“The kindergartners at Howe use iPads for phonemic awareness and to play word games to help develop literacy skills. They don’t even realize they're learning. They think they’re having fun.

“In other rooms, teachers discussed the use of Edmodo, an interactive learning tool that allows students to upload homework and teachers to grade and return it. The technology also allows students to collaborate with peers thousands of miles from their rural district.

Tuesday, February 12, 2013

Legislation banning use of welfare cash cards in strip clubs, casinos, liquor stores passes committee

OKLAHOMA CAPITOL --The Senate Committee on Health and Human Services today gave unanimous approval to legislation that would ban the use of welfare cash cards at strip clubs, casinos, and liquor stores.

Senate Bill 667, authored by Sen. Rob Standridge, would ensure that funds provided through programs like Temporary Assistance for Needy Families (TANF) are used to provide meaningful help for families who need it most.

“Programs like TANF work best when the government establishes meaningful guidelines to ensure the funds are used to support families in need,” said Standridge, R-Norman. “If the government doesn’t establish those guidelines, welfare funds may subsidize harmful behaviors. This can have disastrous consequences for families, taking food from the table and furthering their need for assistance.”

Standridge said that by attaching common sense requirements to programs like TANF, they can serve as an effective safety net.

“Requirements like this help direct public assistance to where it is most needed, while discouraging destructive behavior,” Standridge said. “I’m pleased this legislation has advanced and I’m grateful to my colleagues for their support.”

Wednesday, February 6, 2013

Senate Republicans Unveil 2013 Legislative Agenda

The Senate Republican Caucus on Tuesday released their agenda for the 2013 legislative session. Senate President Pro Tempore Brian Bingman said this agenda represents Senate Republicans continued focus on the economy, education, and infrastructure.

“Senate Republicans are intensely focused on creating the best business climate possible,” said Bingman, R-Sapulpa. “Pro-growth policies are the guiding light for our caucus agenda – whether we’re talking about fixing our runaway workers’ compensation system, reducing the tax burden on Oklahomans, or putting additional dollars in the classroom.”

Senate Republicans identified six public policy areas important to the success of their pro-growth agenda.

House Committee to Examine Governor’s Plan for Education Savings

Rep. Jason Murphey
OKLAHOMA CITY – Members of the Oklahoma House of Representatives members are set to learn the details of Governor Fallin’s “Open Range” plan.

Fallin’s open range proposal seeks to place more money in common education classrooms by allowing school districts to take advantage of the savings from the state’s recent consolidation of information technology resources. The IT consolidation is already set to save Oklahoma state agencies approximately 40 million each year.

The House Government Modernization committee will receive testimony about the proposal from state CIO Alex Pettit during its 10:30 a.m. Thursday committee meeting in Room 412C of the Oklahoma State Capitol. The public is invited to attend.

Monday, February 4, 2013

Governor Mary Fallin’s 2013 State of the State Address

OKLAHOMA CITY – Governor Mary Fallin today delivered the annual State of the State address.  Below are the governor’s remarks, as prepared for delivery.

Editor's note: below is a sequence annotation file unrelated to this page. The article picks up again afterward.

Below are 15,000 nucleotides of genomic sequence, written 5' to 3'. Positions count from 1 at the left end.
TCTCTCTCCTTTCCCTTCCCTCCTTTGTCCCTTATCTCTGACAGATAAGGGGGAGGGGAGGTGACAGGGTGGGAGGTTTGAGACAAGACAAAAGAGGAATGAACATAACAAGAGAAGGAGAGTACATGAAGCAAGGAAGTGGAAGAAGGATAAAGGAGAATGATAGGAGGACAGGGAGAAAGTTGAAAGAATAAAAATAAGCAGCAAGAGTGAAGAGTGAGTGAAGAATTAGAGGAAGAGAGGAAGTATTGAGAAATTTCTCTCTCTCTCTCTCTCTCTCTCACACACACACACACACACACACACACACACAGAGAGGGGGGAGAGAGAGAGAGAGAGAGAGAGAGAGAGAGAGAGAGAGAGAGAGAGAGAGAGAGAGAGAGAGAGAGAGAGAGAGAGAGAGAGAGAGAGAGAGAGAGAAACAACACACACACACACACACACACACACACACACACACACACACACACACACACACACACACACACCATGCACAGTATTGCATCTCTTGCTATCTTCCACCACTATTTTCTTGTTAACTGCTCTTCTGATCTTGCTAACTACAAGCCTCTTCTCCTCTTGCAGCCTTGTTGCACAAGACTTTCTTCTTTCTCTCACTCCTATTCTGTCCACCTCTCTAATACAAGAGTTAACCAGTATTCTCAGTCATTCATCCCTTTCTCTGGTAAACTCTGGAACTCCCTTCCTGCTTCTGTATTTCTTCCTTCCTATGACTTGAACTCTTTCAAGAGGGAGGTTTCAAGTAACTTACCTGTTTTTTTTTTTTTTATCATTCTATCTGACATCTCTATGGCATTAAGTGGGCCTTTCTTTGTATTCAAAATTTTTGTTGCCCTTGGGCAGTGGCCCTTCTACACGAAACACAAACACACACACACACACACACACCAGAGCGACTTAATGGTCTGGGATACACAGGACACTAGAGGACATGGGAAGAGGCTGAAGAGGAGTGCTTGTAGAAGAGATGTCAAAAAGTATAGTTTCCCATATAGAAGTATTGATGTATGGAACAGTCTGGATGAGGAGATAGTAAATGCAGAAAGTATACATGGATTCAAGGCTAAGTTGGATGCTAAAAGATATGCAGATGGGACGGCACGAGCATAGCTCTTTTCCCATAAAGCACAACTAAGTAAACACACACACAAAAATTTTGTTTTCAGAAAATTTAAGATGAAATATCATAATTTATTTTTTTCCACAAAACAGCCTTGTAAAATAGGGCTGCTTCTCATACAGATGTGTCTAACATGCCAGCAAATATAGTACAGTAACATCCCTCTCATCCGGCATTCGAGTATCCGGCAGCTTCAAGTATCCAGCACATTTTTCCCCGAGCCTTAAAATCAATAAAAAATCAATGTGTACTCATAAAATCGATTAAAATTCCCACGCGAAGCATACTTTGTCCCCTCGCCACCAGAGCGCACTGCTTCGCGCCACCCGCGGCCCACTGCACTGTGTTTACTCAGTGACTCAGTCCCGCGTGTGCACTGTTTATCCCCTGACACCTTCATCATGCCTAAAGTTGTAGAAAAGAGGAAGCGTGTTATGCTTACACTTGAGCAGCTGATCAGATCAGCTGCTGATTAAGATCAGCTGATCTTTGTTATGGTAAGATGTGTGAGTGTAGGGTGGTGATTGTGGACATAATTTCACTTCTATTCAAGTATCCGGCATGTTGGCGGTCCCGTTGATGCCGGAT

2013 State of the State (As Prepared for Delivery)

Gov. Fallin Submits Executive Budget

To the Citizens of the Great State of Oklahoma and the Oklahoma Legislature:

It is my pleasure to submit for your consideration the FY-2014 executive budget. The plan I have put forward is a responsible, transparent, gimmick-free budget that accomplishes the goals of reducing the tax burden on Oklahoma citizens and holding the line on spending while also improving core government services.

The tax reduction proposal submitted within this budget provides immediate tax relief for hardworking Oklahomans while setting the state on a course to continue reducing the personal income tax in the future. Allowing Oklahomans to keep more of their hard earned money stimulates job growth and makes Oklahoma a more attractive place to locate or expand businesses. This year’s tax cut proposal is a responsible, simple policy that benefits hardworking Oklahomans while still allowing for adequate funding of state services.

Reducing taxes in FY-2014 is only part of the important task that lies before us. My budget proposes strategic investments in Oklahoma’s mental health, substance abuse, child welfare and health systems. By addressing mental illness and addiction, securing safe homes for at-risk children, and providing quality health care for those in need, Oklahoma can ensure all its citizens are cared for in ways reflective of our compassionate spirit.

Continuing to improve our educational outcomes in order to build a more highly skilled, better educated workforce will be essential to maintaining Oklahoma’s impressive economic growth in years to come. That is why this budget includes support for critical education reforms that have been signed into law in recent years, as well as funding to satisfy the state’s commitment to provide health benefits for education employees.

The state’s financial commitment to its transportation infrastructure has increased dramatically in recent years, and this budget continues that trend by ensuring that all transportation funds are used for their intended purpose. Also included in this budget are proposals to address other infrastructure needs that, unfortunately, have been neglected in past years. This includes a $10 million supplemental appropriation to begin immediate repairs to the crumbling State Capitol. We must reach a point where the stewardship we show for the People’s House mirrors our commitment to all infrastructure across Oklahoma.

I ask the Legislature and the Citizens of Oklahoma to come together in support of this agenda. If we do so, I am certain we can continue to emerge as a stronger, healthier state. 


Mary Fallin

Related Posts Plugin for WordPress, Blogger...